The origins of hair date back 310 million to 330 million years ago to the last common ancestor of mammals, birds and lizards, according to a new study that discovered genes associated with hair production in living green anole lizards and chickens.
While lizards and chickens are not hairy, their claws contain proteins nearly identical to those found in the human hair shaft, fingernails and toenails, on the surface of the tongue and within the thymus gland.
Since the last common ancestor of mammals, birds and lizards lived before the first true dinosaurs emerged, both dinosaurs and humans appear to have inherited the genes responsible for human hair and animal claws.
In short, the structure of our hair and nails may add to the evidence that we are distantly related to dinosaurs and many other creatures, both extinct and living.
"Our hypothesis is that the common ancestor evolved claw proteins because claws were helpful in climbing," lead author Leopold Eckhart told Discovery News.
"Later in evolution, but only in mammals, the same proteins were also produced at other sites of the skin and were used to build hair."
Hair proteins in chickens, lizards and humans
Eckhart, a researcher in the Department of Dermatology at the Medical University of Vienna, and his team built their research upon prior work by the Broad Institute in Boston, which unraveled the complete genome of the green anole lizard, a popular terrarium reptile.
Comparison of the Broad Institute data with the genomes of humans and chickens — representing all birds — allowed Eckhart and his colleagues to identify hair proteins, known as hair keratin, in all three test groups: chicken, lizard and human.
Eckhart explained that the genes responsible for hair keratin production stand out from other genes due to certain unique properties. These characteristics were present in the three seemingly diverse studied animal groups.
The findings are published in this week's Proceedings of the National Academy of Sciences.
"Genes are arranged on chromosomes like pearls on a string. The arrangement of most genes has not changed during evolution. Mammalian hair keratins and the hair keratins of the lizard are flanked by the same genes," he said.
"Going back in time, the common ancestor must have had a gene at this position from which hair keratin genes of both mammals and lizards evolved," he added.
A lizardlike common ancestor?
The researchers additionally found that keratin proteins in lizards and humans contain a high content of an amino acid called cysteine. Tracing the history of this acid, the scientists found it didn't just suddenly arise by chance during mammalian evolution, but instead was inherited from the ancient common ancestor.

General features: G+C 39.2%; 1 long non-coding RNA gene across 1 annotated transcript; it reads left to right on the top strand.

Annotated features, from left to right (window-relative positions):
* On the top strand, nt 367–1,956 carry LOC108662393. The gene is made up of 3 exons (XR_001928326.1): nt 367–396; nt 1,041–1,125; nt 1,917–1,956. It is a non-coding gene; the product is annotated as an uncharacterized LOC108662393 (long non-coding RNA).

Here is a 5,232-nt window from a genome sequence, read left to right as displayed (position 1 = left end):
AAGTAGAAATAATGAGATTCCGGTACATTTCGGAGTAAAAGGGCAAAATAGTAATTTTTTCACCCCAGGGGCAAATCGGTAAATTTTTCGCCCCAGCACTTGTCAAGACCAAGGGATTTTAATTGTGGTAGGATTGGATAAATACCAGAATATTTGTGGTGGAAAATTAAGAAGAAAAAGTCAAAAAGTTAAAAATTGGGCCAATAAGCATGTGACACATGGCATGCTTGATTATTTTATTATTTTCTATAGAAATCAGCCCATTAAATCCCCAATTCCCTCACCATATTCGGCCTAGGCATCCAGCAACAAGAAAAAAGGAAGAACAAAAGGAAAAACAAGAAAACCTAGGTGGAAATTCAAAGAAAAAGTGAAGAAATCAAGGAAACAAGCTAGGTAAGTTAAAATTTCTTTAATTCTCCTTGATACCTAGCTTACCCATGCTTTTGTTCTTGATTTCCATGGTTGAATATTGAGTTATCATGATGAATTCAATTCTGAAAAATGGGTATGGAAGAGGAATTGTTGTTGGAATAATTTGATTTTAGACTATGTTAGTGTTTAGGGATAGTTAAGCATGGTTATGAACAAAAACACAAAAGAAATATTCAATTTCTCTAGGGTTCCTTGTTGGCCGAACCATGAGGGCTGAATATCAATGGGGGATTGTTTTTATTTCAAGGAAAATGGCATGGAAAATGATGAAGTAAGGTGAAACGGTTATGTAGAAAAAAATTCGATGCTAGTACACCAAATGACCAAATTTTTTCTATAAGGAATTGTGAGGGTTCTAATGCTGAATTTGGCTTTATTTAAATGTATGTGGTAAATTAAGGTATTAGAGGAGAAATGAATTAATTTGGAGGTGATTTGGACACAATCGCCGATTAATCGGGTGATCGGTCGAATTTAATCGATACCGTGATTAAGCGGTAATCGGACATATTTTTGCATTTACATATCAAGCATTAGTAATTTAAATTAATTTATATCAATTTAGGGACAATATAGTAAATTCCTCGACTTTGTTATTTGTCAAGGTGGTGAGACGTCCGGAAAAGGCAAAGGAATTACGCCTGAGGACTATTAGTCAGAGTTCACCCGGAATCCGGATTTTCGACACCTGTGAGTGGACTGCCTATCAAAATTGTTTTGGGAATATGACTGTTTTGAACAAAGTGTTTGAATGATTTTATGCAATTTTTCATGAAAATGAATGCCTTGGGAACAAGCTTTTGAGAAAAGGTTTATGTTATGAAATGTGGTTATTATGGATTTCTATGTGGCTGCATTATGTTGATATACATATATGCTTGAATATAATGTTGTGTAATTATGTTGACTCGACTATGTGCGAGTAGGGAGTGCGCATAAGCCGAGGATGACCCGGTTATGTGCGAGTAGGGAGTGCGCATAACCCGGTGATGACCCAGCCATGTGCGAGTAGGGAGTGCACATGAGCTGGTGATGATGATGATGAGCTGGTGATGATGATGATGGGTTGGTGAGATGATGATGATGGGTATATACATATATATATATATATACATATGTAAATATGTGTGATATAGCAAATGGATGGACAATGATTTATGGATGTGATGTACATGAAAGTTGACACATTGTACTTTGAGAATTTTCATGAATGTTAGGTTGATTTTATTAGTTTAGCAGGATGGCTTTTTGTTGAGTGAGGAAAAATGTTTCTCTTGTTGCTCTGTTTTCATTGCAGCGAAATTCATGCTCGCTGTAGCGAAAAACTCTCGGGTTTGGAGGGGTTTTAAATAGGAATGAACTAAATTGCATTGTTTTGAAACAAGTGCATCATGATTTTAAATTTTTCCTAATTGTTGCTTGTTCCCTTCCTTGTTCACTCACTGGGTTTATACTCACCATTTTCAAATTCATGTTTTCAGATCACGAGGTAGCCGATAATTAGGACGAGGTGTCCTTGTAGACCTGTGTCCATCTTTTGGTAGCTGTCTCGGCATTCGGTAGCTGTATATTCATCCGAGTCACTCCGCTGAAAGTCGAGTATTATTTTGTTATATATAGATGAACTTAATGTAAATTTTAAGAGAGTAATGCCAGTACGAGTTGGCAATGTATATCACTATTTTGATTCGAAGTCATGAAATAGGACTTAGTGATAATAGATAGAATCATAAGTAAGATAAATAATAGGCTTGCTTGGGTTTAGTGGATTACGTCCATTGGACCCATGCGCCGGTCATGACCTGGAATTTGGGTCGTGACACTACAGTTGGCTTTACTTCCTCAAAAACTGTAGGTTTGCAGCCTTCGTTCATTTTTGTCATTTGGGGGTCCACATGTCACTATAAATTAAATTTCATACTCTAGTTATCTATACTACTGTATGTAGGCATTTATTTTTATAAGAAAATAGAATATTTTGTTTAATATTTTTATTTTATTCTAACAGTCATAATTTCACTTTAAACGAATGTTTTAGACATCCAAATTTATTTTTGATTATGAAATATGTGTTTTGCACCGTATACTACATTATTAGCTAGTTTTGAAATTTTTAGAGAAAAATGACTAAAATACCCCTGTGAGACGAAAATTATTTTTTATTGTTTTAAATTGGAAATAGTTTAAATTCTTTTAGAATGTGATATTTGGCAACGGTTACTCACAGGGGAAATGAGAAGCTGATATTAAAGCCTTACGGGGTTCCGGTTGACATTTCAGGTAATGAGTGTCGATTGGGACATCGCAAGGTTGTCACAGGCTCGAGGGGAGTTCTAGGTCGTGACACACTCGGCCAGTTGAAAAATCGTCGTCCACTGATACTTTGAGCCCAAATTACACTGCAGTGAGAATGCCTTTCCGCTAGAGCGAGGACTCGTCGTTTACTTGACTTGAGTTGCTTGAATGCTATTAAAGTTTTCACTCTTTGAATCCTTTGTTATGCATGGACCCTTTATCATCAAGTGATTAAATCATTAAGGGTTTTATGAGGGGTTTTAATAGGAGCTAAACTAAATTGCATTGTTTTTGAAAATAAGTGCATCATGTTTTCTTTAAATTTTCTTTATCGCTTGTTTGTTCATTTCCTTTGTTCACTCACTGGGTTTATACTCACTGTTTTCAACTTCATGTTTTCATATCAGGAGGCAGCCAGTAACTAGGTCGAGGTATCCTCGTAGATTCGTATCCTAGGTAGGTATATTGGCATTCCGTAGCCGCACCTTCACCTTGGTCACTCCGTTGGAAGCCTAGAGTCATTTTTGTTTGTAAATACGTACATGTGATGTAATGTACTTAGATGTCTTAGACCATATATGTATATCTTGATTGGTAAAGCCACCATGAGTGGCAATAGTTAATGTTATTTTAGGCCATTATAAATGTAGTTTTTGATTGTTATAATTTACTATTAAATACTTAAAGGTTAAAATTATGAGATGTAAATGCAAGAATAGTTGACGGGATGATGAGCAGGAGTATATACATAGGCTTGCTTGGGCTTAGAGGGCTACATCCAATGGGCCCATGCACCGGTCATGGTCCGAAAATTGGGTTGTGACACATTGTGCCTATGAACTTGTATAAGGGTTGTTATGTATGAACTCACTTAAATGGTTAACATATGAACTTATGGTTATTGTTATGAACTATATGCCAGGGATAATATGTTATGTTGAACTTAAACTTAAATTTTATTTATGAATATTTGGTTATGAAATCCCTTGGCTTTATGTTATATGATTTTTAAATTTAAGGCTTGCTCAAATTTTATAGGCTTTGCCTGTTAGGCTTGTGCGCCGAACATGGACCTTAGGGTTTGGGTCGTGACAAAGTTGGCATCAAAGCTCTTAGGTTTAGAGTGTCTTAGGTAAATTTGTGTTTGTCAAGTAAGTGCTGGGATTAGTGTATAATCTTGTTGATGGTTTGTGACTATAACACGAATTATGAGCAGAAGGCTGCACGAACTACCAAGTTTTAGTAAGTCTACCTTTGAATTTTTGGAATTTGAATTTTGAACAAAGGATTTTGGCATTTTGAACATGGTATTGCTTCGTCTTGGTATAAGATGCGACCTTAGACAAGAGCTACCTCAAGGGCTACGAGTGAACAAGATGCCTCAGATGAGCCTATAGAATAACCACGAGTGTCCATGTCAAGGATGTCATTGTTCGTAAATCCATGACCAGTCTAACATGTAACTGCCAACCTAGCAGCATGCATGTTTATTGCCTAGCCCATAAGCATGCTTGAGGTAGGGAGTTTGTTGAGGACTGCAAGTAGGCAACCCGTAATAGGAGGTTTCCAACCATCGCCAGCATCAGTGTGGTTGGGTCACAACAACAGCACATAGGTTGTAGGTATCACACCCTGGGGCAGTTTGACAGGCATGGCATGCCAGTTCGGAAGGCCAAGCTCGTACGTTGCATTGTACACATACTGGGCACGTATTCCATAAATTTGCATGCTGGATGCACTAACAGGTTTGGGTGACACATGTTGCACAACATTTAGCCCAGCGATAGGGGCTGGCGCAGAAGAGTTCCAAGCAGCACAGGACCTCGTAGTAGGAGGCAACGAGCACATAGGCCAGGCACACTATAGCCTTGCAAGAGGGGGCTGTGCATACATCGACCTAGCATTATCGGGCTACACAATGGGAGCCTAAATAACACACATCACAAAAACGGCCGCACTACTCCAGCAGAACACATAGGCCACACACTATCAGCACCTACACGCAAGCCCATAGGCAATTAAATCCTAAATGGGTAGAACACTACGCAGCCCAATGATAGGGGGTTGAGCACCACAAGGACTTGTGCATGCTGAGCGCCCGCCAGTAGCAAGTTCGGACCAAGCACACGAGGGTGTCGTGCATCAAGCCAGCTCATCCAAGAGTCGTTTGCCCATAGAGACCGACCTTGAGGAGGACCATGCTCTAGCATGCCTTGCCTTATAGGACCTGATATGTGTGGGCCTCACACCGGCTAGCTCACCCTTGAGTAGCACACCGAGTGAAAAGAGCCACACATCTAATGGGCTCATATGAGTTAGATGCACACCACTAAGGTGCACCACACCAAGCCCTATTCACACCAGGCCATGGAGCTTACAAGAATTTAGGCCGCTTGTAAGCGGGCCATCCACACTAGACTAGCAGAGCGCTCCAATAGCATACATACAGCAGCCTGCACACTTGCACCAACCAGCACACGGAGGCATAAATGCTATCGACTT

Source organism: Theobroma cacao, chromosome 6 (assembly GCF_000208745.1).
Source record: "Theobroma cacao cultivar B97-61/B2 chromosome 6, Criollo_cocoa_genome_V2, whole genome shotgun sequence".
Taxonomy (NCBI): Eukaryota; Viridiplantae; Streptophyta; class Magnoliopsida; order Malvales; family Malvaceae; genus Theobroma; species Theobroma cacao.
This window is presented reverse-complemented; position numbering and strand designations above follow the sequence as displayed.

The particulars of this important animal relative remain unknown, but scientists can make some educated guesses.
"Probably it was more similar to a lizard than to modern mammals or birds," Eckhart said. "It is likely that this ancestor had claws, which it may have used for climbing."
The first mammal emerged sometime later, likely between 160 million and 220 million years ago. Since the researchers believe hair keratins evolved earlier than hair itself, some of the first mammals could have sported a warm, furry coat.
Genes for hair loss are also in the news, as another scientific team recently found a gene linked to human baldness that can be inherited from an individual's mother or father. Previously, yet another gene associated with hair loss was identified, but it only passes down through the maternal line.
"This (latest finding) helps to provide an explanation for the similarity between father and son," said Markus Nöthen, who led the study and is a professor at Bonn University's Institute of Human Genetics and the Life & Brain Center.
Nöthen explained that the discovery not only explains why bald fathers often produce sons who later experience hair loss, but also why men often take after their maternal grandfathers, at least in terms of hair.
Eckhart and his team are currently trying to find the mechanism that allowed mammals to use keratins of animal claws to produce hair. Such studies may not only solve mysteries about how humans and other mammals first evolved, but they might also lead to improved hair growth treatments in future.